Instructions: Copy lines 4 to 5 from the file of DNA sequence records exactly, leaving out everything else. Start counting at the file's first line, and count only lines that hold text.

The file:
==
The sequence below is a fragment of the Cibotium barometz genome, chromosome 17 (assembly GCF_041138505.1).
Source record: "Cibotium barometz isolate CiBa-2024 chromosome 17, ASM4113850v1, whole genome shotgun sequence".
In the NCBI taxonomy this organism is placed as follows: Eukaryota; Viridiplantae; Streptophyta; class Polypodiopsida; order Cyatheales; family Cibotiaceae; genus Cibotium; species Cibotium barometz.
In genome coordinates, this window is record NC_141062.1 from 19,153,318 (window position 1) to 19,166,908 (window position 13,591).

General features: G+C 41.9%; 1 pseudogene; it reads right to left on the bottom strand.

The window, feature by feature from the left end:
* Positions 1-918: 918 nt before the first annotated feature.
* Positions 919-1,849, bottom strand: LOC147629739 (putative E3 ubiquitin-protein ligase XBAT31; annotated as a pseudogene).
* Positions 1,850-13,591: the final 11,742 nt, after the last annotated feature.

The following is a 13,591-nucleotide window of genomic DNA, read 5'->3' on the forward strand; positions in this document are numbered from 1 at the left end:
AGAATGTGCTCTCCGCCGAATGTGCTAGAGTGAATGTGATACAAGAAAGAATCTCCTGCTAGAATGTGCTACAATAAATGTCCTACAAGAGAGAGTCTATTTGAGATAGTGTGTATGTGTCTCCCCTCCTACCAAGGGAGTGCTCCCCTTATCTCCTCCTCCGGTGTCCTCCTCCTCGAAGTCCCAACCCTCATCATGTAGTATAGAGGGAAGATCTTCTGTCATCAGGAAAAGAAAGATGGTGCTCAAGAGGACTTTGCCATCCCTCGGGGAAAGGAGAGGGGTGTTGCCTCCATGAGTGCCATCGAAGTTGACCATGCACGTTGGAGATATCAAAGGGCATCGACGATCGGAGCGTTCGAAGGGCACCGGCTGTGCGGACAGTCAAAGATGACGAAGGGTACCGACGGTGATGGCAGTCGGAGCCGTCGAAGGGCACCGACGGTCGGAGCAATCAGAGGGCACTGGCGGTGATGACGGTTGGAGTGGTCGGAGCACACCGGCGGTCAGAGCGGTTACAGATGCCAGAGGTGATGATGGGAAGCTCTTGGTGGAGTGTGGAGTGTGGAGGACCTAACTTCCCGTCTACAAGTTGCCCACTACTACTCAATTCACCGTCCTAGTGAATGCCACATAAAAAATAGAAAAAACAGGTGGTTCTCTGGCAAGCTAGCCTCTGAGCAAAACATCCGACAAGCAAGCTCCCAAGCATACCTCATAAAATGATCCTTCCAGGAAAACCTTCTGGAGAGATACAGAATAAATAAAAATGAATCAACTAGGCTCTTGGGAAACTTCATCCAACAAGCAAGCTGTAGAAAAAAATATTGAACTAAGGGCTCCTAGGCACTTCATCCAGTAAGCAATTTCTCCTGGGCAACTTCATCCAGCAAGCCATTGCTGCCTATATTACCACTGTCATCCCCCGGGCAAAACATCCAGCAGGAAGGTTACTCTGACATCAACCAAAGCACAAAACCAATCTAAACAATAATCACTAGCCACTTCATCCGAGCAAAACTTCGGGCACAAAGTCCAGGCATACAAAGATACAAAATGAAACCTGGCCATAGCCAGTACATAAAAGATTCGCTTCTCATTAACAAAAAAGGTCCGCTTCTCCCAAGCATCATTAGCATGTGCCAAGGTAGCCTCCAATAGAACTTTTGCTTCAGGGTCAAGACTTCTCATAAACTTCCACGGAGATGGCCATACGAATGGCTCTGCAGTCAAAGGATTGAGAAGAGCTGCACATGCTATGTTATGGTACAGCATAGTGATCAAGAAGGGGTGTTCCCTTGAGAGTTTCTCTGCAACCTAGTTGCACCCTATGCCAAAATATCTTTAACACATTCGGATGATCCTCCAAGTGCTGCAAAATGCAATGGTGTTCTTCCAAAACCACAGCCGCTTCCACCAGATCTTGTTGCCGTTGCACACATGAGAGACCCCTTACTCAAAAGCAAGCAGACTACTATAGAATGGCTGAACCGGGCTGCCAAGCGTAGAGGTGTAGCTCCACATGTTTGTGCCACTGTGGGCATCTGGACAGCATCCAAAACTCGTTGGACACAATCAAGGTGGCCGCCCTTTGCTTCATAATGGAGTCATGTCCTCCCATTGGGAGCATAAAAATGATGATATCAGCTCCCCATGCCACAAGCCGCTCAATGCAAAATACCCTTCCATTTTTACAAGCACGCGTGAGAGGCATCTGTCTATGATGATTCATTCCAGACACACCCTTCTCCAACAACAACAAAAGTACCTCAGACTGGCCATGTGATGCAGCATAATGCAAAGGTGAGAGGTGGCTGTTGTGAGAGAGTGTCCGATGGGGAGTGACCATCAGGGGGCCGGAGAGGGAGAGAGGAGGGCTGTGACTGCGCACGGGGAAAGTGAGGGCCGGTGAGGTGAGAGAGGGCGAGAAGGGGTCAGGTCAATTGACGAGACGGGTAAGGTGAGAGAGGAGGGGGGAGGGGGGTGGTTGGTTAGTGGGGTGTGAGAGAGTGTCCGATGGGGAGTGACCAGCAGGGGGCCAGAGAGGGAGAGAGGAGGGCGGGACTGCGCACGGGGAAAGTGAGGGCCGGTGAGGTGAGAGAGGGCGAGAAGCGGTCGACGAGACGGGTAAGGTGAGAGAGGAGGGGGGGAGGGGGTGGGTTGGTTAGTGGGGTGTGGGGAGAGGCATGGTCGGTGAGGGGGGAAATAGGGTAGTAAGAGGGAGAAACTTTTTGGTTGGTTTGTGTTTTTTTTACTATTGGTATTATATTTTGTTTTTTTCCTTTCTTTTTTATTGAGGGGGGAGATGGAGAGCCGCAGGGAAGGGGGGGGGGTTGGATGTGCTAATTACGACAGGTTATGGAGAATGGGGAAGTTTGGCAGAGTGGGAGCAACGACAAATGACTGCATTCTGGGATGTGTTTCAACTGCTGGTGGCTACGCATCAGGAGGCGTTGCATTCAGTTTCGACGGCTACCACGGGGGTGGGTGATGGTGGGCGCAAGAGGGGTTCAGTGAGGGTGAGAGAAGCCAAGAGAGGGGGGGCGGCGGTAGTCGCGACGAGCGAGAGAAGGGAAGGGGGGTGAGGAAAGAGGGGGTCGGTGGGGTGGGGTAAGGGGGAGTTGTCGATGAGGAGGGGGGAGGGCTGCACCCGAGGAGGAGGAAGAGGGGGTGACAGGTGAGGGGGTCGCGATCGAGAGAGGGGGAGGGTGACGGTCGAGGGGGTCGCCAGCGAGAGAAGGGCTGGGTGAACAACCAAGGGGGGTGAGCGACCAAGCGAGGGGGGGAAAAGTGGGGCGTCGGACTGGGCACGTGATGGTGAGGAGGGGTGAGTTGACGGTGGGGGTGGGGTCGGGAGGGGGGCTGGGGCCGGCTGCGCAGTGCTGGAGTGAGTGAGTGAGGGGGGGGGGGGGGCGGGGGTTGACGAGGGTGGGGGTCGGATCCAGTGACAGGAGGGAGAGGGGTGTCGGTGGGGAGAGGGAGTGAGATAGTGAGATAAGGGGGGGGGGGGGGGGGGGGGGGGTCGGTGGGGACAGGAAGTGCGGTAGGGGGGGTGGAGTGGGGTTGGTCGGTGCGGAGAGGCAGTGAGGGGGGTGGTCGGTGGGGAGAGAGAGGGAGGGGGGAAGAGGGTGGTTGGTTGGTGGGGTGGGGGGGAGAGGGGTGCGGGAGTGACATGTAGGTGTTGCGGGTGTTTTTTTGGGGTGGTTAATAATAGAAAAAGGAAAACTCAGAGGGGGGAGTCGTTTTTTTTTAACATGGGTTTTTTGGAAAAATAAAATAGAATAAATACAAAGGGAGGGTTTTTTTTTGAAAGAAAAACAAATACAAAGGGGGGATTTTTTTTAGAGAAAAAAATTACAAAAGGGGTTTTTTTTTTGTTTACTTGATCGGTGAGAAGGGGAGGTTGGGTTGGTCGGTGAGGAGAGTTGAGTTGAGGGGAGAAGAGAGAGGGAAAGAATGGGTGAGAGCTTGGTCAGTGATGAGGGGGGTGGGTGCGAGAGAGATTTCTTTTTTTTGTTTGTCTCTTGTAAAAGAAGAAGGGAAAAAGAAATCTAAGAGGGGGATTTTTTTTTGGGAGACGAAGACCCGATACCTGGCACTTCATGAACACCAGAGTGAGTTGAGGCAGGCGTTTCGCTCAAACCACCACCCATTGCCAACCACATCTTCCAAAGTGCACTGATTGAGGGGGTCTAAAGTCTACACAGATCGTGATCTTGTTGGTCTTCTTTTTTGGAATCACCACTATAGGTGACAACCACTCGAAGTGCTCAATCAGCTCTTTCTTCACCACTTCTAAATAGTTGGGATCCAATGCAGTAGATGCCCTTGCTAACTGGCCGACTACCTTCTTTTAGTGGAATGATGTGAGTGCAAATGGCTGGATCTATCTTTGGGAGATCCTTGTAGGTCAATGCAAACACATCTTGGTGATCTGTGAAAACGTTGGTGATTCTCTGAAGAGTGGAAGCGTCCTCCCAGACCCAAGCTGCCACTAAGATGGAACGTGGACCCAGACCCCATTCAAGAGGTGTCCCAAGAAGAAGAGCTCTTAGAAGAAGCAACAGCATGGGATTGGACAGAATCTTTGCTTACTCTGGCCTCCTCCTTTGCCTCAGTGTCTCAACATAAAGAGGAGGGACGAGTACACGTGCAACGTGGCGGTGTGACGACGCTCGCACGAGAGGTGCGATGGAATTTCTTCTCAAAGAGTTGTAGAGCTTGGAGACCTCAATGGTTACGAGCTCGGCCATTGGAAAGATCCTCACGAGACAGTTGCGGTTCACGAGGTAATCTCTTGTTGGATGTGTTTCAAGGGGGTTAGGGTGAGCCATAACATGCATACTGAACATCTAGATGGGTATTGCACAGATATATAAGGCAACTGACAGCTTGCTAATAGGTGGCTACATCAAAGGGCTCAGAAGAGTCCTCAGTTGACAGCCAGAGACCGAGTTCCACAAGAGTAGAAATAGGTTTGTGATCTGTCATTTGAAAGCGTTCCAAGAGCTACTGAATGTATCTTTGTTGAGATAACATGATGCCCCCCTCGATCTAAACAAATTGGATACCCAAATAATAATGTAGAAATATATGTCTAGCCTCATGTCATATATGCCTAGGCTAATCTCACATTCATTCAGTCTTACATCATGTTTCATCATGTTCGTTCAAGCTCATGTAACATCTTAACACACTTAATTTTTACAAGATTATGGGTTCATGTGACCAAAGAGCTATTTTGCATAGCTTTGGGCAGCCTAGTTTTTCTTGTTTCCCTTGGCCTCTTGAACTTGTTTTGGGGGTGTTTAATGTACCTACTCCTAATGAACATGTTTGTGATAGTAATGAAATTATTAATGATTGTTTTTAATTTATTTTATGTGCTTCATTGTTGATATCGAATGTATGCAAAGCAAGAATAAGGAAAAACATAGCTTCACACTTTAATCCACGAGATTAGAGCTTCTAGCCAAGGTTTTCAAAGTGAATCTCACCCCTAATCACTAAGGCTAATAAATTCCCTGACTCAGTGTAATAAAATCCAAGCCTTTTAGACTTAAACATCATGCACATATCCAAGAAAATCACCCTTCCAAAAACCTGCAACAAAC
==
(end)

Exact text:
In genome coordinates, this window is record NC_141062.1 from 19,153,318 (window position 1) to 19,166,908 (window position 13,591).

General features: G+C 41.9%; 1 pseudogene; it reads right to left on the bottom strand.